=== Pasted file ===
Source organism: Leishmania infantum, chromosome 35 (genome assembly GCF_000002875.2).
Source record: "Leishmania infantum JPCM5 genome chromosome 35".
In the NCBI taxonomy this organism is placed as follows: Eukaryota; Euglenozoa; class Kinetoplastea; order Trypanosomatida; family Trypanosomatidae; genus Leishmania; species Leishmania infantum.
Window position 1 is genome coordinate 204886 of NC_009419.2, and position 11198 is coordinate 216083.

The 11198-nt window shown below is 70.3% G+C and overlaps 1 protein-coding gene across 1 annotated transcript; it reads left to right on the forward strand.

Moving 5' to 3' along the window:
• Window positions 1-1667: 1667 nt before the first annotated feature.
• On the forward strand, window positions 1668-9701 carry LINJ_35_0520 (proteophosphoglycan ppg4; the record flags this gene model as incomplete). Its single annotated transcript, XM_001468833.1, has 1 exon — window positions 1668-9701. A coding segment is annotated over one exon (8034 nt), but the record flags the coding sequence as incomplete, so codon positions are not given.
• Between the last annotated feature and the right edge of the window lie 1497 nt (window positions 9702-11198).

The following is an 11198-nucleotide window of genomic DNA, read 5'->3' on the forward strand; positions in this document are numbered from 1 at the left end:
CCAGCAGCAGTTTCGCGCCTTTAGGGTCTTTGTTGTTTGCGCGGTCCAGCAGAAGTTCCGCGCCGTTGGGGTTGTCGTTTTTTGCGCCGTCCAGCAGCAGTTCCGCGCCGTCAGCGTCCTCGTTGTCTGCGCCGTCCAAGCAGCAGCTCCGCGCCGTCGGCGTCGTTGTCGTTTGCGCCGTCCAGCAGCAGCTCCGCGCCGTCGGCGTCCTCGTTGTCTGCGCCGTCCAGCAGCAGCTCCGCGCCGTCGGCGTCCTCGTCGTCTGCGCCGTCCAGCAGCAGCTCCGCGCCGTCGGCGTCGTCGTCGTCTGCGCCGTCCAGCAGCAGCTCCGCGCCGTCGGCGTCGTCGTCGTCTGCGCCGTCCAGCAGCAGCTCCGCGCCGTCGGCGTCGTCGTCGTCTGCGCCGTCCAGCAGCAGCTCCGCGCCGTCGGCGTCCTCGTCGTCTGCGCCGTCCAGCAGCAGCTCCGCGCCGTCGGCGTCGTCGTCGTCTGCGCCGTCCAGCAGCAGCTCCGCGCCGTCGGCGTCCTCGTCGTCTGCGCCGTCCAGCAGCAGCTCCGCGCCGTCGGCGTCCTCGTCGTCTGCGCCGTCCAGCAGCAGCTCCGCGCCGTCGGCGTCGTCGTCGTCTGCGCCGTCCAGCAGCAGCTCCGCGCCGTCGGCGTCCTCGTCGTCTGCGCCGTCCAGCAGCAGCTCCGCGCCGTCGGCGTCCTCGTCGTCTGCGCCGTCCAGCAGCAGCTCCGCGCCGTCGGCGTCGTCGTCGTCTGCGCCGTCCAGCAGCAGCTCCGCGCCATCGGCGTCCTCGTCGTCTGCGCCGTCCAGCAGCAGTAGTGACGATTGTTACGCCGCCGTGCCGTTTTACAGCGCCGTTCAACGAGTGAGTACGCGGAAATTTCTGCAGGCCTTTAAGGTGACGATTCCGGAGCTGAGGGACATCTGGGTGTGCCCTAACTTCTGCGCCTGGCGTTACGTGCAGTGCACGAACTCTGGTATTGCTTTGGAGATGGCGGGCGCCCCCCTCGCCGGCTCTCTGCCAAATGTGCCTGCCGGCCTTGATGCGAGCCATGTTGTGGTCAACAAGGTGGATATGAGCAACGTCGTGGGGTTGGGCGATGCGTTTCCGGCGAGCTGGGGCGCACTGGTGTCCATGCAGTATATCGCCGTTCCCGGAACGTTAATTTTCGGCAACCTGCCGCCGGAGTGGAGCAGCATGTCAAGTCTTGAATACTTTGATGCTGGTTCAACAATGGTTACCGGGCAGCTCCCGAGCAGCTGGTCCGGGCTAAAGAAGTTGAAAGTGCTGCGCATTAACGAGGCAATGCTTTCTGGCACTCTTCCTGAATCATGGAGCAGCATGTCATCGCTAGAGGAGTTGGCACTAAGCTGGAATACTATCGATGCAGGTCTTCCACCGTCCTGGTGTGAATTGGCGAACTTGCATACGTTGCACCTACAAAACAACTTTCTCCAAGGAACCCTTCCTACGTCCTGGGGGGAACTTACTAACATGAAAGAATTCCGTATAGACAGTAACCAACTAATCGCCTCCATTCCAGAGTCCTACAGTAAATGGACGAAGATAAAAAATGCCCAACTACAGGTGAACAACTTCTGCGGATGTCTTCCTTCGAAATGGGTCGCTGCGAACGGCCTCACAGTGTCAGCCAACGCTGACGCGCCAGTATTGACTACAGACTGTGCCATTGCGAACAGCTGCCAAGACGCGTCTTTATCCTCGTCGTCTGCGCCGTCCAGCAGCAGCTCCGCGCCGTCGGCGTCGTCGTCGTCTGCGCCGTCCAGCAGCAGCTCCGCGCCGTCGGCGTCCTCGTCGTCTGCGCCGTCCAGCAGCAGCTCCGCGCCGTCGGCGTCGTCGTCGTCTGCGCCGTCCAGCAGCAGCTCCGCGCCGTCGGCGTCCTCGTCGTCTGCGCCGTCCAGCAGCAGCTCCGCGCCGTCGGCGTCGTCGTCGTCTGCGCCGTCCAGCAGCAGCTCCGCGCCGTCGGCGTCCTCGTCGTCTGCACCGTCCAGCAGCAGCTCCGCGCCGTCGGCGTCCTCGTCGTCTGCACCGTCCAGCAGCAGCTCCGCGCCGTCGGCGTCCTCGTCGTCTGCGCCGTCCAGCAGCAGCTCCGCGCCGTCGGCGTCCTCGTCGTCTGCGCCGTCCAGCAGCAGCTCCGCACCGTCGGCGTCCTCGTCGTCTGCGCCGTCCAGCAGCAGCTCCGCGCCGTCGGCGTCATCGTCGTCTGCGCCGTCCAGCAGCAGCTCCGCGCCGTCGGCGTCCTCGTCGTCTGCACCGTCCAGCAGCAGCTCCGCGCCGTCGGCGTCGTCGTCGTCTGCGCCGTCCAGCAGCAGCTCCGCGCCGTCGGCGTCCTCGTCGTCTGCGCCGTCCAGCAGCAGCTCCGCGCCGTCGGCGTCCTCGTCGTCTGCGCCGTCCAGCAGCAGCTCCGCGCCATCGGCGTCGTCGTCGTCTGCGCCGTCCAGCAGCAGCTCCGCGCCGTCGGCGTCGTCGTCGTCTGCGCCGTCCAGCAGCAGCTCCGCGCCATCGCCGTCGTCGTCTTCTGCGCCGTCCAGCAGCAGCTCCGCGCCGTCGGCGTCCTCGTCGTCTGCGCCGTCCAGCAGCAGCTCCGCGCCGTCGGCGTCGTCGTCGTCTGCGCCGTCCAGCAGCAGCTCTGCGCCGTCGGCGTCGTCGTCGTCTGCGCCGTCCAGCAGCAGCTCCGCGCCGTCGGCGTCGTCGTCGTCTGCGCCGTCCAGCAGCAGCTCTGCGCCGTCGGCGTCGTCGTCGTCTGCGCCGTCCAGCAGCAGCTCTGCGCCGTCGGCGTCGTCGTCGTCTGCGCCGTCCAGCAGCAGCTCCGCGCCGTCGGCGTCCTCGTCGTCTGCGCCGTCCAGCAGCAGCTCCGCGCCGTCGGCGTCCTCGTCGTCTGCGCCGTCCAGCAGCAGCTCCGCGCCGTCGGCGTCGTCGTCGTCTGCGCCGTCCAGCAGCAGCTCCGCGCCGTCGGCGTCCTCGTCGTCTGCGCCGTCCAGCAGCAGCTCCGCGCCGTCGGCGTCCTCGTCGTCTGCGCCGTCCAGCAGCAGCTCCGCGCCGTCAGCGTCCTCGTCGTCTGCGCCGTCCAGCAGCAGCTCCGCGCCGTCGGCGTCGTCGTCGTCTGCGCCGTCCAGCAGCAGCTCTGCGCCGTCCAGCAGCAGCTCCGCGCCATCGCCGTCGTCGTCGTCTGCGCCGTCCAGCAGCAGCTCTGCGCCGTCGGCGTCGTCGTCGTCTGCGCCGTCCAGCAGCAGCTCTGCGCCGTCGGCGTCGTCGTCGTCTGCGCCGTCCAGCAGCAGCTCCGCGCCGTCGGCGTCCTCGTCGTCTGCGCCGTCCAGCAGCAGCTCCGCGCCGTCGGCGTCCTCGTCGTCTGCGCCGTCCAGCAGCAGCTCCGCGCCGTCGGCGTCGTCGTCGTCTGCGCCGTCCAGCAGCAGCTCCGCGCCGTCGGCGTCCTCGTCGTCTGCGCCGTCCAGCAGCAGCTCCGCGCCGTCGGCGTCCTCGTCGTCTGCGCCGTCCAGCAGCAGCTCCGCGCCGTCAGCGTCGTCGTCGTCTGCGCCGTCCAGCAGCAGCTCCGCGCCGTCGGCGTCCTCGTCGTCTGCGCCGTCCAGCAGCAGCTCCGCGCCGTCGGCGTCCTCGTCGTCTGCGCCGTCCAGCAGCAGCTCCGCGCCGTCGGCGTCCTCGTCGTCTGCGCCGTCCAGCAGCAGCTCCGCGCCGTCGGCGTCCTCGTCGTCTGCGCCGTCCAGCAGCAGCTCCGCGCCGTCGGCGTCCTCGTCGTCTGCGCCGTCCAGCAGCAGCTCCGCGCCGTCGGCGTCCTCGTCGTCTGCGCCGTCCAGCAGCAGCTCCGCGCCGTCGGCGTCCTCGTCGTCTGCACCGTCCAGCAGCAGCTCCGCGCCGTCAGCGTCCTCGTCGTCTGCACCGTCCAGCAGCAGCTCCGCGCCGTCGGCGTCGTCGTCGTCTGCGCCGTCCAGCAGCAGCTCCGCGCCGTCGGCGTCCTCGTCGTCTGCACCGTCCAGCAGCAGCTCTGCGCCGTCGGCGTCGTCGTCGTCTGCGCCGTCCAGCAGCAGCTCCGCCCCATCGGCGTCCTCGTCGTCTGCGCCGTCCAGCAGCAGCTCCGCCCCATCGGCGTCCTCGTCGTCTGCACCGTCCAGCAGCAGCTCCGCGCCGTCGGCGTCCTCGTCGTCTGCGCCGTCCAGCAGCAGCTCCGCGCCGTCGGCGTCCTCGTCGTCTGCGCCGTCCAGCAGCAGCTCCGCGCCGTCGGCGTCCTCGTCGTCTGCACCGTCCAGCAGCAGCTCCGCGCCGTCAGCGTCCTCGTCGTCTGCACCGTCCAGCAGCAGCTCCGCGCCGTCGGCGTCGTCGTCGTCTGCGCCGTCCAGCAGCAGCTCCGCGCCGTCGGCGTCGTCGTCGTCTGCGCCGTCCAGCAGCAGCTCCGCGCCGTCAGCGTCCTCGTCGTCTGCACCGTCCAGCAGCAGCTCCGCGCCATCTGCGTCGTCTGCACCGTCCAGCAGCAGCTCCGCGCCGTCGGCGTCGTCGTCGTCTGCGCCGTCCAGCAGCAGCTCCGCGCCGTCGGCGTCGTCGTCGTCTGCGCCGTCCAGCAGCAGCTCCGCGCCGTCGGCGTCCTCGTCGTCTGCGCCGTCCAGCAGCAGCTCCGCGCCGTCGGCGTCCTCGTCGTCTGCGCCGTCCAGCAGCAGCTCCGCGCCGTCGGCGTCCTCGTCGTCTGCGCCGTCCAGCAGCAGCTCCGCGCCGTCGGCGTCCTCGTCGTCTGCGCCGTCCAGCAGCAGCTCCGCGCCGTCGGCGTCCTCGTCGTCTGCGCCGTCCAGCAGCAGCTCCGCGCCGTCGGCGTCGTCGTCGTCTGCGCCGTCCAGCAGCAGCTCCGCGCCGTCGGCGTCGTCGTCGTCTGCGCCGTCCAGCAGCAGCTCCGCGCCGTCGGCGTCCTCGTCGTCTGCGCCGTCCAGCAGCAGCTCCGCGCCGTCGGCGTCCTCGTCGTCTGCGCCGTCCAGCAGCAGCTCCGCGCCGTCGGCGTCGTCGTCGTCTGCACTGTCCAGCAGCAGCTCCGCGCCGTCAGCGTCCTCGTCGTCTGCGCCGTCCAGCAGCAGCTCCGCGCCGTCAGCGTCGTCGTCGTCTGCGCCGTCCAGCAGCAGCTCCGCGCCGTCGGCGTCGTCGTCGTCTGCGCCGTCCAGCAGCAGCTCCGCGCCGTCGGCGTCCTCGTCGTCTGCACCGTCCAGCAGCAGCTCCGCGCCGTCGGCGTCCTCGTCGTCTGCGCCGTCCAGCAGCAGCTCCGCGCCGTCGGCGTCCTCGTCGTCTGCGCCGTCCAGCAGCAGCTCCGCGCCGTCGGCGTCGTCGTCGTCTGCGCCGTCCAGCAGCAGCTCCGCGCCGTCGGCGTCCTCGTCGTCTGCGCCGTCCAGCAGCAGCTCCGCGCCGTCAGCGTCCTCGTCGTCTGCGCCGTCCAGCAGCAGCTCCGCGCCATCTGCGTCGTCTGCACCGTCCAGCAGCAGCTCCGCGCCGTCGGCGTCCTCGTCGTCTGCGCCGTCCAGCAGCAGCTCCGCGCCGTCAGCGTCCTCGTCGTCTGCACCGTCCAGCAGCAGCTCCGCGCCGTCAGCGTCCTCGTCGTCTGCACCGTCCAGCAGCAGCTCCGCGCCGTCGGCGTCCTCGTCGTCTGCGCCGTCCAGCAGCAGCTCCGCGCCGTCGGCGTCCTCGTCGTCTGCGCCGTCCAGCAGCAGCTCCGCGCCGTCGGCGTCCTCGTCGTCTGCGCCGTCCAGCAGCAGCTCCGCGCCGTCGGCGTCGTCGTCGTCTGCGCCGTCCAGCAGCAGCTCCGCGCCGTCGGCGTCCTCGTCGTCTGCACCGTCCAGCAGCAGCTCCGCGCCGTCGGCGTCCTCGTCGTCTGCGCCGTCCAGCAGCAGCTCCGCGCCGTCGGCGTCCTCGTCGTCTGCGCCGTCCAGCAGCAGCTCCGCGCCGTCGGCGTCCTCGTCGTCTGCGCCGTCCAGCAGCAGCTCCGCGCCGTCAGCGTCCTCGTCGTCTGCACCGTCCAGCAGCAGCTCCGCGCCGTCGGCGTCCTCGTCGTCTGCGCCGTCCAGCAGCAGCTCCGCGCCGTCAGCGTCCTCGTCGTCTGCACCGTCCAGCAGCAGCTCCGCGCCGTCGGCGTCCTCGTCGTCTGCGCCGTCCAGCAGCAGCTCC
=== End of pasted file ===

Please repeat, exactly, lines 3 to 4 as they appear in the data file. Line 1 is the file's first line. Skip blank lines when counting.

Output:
In the NCBI taxonomy this organism is placed as follows: Eukaryota; Euglenozoa; class Kinetoplastea; order Trypanosomatida; family Trypanosomatidae; genus Leishmania; species Leishmania infantum.
Window position 1 is genome coordinate 204886 of NC_009419.2, and position 11198 is coordinate 216083.